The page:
At the critical-access hospital pilot site, virtual hospitalists at the University of Iowa handled all inpatient and observation admissions, with the assistance of local advance practice professionals. The percentage of outside transfers from the emergency department over 64 weeks after implementation was 12.9%, a statistically significant drop from the 16.6% seen in a 24-week baseline period. This did not lead to another goal – a higher daily census at the hospital – though, because there was also a drop in ED visits that ended in a hospital admission.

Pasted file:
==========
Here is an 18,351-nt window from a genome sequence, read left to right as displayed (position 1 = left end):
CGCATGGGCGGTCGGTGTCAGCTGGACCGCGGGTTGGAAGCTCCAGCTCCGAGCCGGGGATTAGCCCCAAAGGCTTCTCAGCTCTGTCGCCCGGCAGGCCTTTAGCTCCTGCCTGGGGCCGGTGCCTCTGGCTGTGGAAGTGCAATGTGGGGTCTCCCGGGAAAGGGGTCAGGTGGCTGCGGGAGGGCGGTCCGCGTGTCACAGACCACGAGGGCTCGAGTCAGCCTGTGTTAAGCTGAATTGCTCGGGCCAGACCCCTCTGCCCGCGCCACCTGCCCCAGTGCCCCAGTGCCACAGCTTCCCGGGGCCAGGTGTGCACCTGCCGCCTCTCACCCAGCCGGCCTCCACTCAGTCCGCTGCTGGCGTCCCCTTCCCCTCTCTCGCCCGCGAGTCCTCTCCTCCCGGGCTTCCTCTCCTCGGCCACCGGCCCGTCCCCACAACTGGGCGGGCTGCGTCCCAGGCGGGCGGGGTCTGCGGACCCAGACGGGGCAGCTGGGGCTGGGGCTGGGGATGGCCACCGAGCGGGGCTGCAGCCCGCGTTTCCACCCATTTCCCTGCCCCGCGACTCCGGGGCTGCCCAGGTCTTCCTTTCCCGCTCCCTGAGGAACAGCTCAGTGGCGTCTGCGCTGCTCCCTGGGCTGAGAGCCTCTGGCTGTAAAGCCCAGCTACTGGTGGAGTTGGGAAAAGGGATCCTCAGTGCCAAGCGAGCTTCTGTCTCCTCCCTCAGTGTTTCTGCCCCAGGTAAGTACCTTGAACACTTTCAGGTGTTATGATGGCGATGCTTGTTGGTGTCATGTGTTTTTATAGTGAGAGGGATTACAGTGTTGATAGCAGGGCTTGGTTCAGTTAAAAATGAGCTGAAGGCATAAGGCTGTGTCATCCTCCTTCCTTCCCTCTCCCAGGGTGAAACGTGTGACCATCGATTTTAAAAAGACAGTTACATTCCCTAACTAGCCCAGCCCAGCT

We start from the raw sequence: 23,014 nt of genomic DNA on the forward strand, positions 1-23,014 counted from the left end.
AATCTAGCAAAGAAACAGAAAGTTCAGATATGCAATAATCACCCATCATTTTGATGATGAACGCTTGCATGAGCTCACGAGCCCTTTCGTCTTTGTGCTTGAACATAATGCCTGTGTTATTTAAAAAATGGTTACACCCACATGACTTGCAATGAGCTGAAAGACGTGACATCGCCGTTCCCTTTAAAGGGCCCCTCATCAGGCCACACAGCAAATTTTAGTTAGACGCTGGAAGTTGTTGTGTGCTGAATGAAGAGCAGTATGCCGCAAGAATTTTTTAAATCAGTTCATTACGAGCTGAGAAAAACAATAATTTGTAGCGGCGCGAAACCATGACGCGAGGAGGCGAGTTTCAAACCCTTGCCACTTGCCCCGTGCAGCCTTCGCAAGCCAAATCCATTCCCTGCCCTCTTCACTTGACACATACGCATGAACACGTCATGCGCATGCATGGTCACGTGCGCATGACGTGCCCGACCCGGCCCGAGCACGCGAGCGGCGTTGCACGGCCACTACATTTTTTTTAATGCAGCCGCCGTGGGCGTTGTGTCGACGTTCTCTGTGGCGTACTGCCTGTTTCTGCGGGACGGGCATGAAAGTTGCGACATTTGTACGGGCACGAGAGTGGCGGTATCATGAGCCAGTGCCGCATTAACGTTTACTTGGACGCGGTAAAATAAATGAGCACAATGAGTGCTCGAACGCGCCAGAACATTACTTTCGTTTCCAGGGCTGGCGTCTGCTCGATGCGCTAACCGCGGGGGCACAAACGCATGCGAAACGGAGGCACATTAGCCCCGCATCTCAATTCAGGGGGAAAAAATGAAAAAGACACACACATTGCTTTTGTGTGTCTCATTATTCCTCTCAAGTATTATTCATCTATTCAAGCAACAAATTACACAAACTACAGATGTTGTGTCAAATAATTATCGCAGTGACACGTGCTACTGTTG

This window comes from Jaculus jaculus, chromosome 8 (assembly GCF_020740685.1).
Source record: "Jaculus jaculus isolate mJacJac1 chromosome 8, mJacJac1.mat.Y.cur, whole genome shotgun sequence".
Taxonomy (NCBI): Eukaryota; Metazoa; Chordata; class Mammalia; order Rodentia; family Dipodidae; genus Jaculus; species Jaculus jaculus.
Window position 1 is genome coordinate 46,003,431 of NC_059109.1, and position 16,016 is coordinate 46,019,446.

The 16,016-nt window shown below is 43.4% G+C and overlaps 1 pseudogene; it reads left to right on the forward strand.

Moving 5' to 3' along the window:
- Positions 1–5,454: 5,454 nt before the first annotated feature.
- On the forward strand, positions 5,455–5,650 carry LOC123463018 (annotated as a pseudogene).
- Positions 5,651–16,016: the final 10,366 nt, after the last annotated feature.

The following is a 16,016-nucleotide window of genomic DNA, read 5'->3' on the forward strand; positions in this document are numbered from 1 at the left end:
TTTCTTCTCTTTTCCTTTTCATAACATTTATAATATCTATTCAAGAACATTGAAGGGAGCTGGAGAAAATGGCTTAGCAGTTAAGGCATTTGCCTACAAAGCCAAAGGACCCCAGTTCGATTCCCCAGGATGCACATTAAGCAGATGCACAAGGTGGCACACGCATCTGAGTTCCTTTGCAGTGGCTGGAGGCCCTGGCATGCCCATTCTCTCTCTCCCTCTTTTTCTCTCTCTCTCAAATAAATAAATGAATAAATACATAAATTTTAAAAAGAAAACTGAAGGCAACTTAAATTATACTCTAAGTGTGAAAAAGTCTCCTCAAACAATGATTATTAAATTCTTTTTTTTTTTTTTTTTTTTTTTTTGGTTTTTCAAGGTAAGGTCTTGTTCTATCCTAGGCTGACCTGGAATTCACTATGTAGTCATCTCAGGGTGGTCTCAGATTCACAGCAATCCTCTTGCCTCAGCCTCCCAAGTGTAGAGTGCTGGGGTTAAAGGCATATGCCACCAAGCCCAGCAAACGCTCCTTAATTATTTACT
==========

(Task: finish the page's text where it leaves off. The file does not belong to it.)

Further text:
At two other sites, where virtual hospitalists provided fewer services – at one site, they also helped with preoperative work – there was less of an impact, Dr. Kuperman said. He said he was encouraged that the mean time reported by virtual hospitalists for patient care and documentation was just 2.8 hours a day, but there were days when that hit 12 hours, so there could be a need for “surge” coverage.
He said he’s gratified that the award draws more attention to attempts to improve the care at rural hospitals and that he plans to continue to develop the program.
“Hopefully, this helps get the word out,” Dr. Kuperman said. “I think a lot of work still needs to be done.”